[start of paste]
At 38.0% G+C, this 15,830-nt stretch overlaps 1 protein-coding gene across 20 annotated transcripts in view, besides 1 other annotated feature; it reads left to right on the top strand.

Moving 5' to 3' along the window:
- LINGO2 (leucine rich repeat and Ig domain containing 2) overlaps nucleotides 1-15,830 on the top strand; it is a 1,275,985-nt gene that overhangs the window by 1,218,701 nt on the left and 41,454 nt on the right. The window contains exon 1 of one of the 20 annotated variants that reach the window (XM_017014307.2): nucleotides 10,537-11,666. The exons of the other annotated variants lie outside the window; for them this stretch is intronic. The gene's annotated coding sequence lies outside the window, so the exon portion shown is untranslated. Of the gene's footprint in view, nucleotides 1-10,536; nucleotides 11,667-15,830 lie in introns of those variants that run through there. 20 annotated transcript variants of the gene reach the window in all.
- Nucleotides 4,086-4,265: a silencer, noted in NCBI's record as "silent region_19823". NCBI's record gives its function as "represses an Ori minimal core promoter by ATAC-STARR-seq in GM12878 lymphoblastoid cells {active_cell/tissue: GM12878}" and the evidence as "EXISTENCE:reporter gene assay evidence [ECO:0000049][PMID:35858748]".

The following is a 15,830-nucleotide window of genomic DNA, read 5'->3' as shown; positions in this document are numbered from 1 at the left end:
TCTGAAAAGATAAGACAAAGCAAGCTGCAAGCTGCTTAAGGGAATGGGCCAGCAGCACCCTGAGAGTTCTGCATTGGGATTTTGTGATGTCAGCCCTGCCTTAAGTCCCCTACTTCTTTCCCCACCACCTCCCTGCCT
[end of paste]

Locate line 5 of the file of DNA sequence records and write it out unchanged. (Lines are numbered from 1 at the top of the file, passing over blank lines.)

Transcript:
The following is a 15,830-nucleotide window of genomic DNA, read 5'->3' as shown; positions in this document are numbered from 1 at the left end: